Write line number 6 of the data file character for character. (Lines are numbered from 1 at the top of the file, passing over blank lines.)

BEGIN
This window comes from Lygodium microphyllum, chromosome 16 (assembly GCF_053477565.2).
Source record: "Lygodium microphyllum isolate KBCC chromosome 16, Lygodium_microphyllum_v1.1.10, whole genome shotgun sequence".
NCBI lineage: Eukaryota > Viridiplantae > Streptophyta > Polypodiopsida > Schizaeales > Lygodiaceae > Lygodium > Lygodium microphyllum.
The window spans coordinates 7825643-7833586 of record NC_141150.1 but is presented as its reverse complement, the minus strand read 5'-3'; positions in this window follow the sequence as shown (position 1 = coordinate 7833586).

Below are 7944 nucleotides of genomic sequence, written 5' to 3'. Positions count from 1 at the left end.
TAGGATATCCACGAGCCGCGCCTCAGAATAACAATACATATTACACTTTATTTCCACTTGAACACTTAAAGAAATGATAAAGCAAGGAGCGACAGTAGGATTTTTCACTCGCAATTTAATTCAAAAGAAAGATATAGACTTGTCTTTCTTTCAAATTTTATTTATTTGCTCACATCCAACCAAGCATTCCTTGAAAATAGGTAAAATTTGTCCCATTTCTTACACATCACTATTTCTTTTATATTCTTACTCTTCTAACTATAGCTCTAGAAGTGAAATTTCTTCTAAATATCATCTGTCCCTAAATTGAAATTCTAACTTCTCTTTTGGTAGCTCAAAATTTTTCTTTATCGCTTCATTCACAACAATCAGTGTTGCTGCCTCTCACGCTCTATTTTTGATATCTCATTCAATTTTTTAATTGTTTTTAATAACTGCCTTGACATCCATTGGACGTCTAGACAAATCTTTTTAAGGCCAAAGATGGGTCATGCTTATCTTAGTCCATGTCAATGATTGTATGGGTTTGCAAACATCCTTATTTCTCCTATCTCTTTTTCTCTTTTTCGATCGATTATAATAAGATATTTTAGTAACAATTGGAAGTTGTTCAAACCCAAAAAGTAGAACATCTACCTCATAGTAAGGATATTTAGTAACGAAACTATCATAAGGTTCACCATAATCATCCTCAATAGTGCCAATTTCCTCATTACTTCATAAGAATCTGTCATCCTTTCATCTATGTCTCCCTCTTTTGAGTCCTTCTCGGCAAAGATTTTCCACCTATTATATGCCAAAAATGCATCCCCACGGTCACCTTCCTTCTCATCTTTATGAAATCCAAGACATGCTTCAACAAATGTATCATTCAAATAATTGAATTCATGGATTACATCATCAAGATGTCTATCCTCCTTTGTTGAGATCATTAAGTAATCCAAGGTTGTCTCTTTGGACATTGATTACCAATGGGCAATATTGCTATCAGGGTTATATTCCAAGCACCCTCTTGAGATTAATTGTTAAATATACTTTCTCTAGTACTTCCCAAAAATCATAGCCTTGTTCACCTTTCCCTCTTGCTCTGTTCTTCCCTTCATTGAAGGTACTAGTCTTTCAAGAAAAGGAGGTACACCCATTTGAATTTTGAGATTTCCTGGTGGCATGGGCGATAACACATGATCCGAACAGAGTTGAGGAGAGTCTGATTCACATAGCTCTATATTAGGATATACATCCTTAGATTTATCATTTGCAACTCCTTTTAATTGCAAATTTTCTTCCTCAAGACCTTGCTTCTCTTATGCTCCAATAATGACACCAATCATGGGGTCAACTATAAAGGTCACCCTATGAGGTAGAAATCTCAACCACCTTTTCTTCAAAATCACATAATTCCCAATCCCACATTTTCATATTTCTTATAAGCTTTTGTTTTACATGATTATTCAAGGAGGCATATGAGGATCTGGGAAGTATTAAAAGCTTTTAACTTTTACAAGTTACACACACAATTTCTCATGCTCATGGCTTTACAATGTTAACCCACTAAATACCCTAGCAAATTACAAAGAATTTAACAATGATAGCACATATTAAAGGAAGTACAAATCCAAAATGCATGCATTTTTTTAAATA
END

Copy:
TAGGATATCCACGAGCCGCGCCTCAGAATAACAATACATATTACACTTTATTTCCACTTGAACACTTAAAGAAATGATAAAGCAAGGAGCGACAGTAGGATTTTTCACTCGCAATTTAATTCAAAAGAAAGATATAGACTTGTCTTTCTTTCAAATTTTATTTATTTGCTCACATCCAACCAAGCATTCCTTGAAAATAGGTAAAATTTGTCCCATTTCTTACACATCACTATTTCTTTTATATTCTTACTCTTCTAACTATAGCTCTAGAAGTGAAATTTCTTCTAAATATCATCTGTCCCTAAATTGAAATTCTAACTTCTCTTTTGGTAGCTCAAAATTTTTCTTTATCGCTTCATTCACAACAATCAGTGTTGCTGCCTCTCACGCTCTATTTTTGATATCTCATTCAATTTTTTAATTGTTTTTAATAACTGCCTTGACATCCATTGGACGTCTAGACAAATCTTTTTAAGGCCAAAGATGGGTCATGCTTATCTTAGTCCATGTCAATGATTGTATGGGTTTGCAAACATCCTTATTTCTCCTATCTCTTTTTCTCTTTTTCGATCGATTATAATAAGATATTTTAGTAACAATTGGAAGTTGTTCAAACCCAAAAAGTAGAACATCTACCTCATAGTAAGGATATTTAGTAACGAAACTATCATAAGGTTCACCATAATCATCCTCAATAGTGCCAATTTCCTCATTACTTCATAAGAATCTGTCATCCTTTCATCTATGTCTCCCTCTTTTGAGTCCTTCTCGGCAAAGATTTTCCACCTATTATATGCCAAAAATGCATCCCCACGGTCACCTTCCTTCTCATCTTTATGAAATCCAAGACATGCTTCAACAAATGTATCATTCAAATAATTGAATTCATGGATTACATCATCAAGATGTCTATCCTCCTTTGTTGAGATCATTAAGTAATCCAAGGTTGTCTCTTTGGACATTGATTACCAATGGGCAATATTGCTATCAGGGTTATATTCCAAGCACCCTCTTGAGATTAATTGTTAAATATACTTTCTCTAGTACTTCCCAAAAATCATAGCCTTGTTCACCTTTCCCTCTTGCTCTGTTCTTCCCTTCATTGAAGGTACTAGTCTTTCAAGAAAAGGAGGTACACCCATTTGAATTTTGAGATTTCCTGGTGGCATGGGCGATAACACATGATCCGAACAGAGTTGAGGAGAGTCTGATTCACATAGCTCTATATTAGGATATACATCCTTAGATTTATCATTTGCAACTCCTTTTAATTGCAAATTTTCTTCCTCAAGACCTTGCTTCTCTTATGCTCCAATAATGACACCAATCATGGGGTCAACTATAAAGGTCACCCTATGAGGTAGAAATCTCAACCACCTTTTCTTCAAAATCACATAATTCCCAATCCCACATTTTCATATTTCTTATAAGCTTTTGTTTTACATGATTATTCAAGGAGGCATATGAGGATCTGGGAAGTATTAAAAGCTTTTAACTTTTACAAGTTACACACACAATTTCTCATGCTCATGGCTTTACAATGTTAACCCACTAAATACCCTAGCAAATTACAAAGAATTTAACAATGATAGCACATATTAAAGGAAGTACAAATCCAAAATGCATGCATTTTTTTAAATA